Thursday, March 31, 2011

ABR launches new online edition

The Australian Book Review is Australia's steadiest and most prestigious vehicle for the discussion of books, and in its pages is the closest thing to a national literary conversation about books. Under the editorship of Peter Rose, accomplished poet, memoirist, and novelist (his Roddy Parr is really worth checking out, for fans of biting satire and observant novels of manners with a political kick) it has achieved new heights. The only difficulty with ABR is that it has been expensive for those outside Australia to read ( I know someone from Calgary who flew across Canada to read it in the Toronto library rather than pay the subscription rate as the flight to Toronto was cheaper). I paste below part of peter:s announcement about the online edition:

ABR OE is an enhanced version of the magazine accessible to subscribers on the Net.
ABR OE can be read on any device with web-browsing capabilities, including desktop
computers, laptops, iPads, tablets and smart phones.
ABR OE in no way jeopardises the print version. Everyone at ABR is absolutely committed
to its long-term continuance. ABR OE – reaching new markets and generating useful revenue –
will only enhance the print edition.
Access to ABR OE is available by annual subscription, or by purchasing single issues
(one month access). Subscribers will have full access to digital content, including back issues,
extended information on contributors, and a planned comments section.
Individuals will pay $50 for one year
Adding ABR OE to a print subscription – $20
Access to the current issue – $8
Subscribe online from April 4: www.australianbookreview.com.au
Peter Rose
Editor
Australian Book Review
PO Box 2320, Richmond South VIC 3121
T: (03) 9429 6700 F: (03) 9429 2288

Tuesday, March 29, 2011

Malouf nominated for international Booker

David Malouf is one of thirteen nominated for the Man Booker Prize International.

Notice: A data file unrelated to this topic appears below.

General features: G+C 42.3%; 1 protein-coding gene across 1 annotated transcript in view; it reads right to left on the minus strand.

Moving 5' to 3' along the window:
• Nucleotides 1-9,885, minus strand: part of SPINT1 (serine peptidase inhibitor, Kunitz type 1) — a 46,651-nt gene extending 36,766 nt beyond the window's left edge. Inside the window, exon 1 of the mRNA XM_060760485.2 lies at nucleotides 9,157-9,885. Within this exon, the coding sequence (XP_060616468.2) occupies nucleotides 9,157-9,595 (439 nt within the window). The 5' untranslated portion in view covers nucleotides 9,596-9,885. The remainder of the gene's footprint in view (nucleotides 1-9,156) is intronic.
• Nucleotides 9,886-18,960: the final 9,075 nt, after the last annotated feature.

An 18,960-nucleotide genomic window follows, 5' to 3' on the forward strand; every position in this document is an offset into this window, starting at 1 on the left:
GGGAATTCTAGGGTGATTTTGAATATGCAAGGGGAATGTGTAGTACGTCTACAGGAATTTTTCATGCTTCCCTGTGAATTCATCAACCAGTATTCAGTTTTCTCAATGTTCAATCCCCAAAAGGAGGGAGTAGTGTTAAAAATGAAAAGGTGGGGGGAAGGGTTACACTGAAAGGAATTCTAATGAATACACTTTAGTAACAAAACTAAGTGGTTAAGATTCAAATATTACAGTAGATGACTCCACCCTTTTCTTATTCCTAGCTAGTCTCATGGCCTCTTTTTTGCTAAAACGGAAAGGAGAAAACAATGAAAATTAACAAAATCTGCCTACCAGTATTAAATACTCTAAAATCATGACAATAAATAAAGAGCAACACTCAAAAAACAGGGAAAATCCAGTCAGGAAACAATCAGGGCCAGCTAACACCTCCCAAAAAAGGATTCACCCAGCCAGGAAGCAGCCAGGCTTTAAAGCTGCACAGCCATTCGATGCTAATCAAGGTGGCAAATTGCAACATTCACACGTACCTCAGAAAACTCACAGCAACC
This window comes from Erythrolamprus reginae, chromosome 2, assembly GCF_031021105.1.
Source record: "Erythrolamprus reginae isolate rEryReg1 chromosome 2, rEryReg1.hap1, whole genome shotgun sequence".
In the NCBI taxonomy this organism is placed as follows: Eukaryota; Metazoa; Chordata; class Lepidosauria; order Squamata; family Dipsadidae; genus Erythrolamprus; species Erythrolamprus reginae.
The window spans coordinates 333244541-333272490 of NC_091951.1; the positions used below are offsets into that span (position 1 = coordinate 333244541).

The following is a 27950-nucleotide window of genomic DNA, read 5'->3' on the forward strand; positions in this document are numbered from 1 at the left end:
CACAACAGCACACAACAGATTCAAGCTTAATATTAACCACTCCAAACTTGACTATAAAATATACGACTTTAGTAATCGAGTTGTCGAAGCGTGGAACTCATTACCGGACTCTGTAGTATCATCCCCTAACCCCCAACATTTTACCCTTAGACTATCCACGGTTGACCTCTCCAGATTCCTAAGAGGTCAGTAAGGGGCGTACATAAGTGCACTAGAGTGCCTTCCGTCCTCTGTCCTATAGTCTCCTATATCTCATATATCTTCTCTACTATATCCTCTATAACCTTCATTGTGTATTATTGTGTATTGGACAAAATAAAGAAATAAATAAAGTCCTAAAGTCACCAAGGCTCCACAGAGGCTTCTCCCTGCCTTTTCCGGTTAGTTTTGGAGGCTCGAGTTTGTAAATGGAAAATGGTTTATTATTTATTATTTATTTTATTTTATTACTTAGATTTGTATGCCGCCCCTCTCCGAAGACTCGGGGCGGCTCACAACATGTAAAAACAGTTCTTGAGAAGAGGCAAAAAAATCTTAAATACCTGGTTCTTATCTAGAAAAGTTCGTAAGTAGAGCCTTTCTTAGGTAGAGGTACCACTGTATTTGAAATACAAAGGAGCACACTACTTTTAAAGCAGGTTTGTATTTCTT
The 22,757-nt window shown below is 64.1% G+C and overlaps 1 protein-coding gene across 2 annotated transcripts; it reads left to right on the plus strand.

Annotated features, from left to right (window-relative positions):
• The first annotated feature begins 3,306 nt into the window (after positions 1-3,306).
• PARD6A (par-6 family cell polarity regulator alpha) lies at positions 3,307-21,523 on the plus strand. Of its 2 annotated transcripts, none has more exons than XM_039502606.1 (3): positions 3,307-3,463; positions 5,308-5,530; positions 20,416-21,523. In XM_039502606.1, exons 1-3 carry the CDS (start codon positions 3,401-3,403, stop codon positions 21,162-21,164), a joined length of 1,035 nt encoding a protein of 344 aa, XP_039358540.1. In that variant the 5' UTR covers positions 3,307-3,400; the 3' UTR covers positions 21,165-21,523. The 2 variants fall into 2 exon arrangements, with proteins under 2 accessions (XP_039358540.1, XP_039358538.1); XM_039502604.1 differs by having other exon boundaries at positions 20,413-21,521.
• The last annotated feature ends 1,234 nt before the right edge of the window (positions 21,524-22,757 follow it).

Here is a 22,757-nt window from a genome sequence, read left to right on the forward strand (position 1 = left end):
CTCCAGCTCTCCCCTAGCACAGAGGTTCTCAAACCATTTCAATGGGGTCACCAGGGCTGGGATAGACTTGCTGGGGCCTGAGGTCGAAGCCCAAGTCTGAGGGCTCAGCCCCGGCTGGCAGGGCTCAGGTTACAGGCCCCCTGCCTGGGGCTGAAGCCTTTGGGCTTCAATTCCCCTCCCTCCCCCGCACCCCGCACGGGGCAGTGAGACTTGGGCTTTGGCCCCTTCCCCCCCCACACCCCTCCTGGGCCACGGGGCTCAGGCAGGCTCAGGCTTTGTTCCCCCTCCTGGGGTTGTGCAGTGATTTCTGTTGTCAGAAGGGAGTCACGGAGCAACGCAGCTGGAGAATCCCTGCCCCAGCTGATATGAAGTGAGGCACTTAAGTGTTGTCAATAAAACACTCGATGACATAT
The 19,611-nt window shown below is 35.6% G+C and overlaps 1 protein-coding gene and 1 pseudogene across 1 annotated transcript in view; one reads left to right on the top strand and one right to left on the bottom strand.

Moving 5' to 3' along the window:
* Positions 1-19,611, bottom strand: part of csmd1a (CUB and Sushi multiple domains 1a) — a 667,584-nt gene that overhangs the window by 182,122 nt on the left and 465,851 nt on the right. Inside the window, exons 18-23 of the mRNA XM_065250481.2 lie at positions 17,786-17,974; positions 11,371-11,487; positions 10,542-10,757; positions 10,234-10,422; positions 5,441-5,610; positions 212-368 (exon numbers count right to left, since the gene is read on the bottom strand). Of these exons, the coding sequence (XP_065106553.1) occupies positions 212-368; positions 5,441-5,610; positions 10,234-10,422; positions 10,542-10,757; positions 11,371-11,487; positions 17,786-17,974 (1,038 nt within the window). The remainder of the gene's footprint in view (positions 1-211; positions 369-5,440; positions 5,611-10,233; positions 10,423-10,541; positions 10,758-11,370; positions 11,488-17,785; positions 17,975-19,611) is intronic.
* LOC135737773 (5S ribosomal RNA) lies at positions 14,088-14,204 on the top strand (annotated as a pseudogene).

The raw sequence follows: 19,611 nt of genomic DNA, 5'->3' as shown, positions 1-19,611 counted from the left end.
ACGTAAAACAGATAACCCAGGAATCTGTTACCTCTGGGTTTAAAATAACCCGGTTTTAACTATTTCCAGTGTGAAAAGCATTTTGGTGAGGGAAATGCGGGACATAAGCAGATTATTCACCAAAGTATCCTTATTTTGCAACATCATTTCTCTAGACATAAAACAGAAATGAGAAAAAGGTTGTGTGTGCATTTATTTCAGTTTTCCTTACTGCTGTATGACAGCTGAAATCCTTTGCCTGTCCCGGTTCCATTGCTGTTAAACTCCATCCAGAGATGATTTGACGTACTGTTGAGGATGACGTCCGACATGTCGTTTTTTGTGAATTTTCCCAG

That the award is to be announced in Sydney implies he is the front runner. If he wins this, he would be even more for the conversation vis a vis the Noble than he already is.

Saturday, March 26, 2011

The Great Australian Novel: A Panorama

Jena-François Vernay, perhaps the leading French-language Australian scholar, has now published an English version of the French-language survey of the Australian novel that came out last year. The Great Australian Novel is sure to excite Australianists worldwide and provoke new disquisitions about the canonical preferences and narrative is literary history within the Australian textual sphere. It is very difficult to write narrative with any coherent through-line  in a national literature as heterogeneous as Australia's, and Vernay, at least in the French version, did a splendid job of it. The English-language version should spread this edification far wider.

Saturday, March 19, 2011

Will an Australian writer win the Nobel Prize anytime soon?

First of all, let’s begin by noting that both Australia and the Nobel Prize for literature have had their profiles affected by the geopolitical changes of the past thirty years. The end of the Cold War, as Australian ambassador to Washington The Hon. Kim Beazley noted at the AAALS/ANZSANA conference dinner in Austin, has brought new visibility to Australia, which now seems more central than peripheral in a more networked and globalized world where the portability of the English language counts for more--and where Australia's position on the rim of the Indian Ocean littoral matters more geopolitically. The Nobel Prize, if anything, has become a bit less important. In the Cold War, it was watched as a signal for whether a pro-American or pro-Soviet writer would get the prize; Sweden's proclaimed neutrality made the Prize that much more of a barometer (more than the peace prize, always located in US-allied Norway). Also, many other international prizes have emerged, some, lay the Booker catering more specifically to the preferences of an Anglophone readership.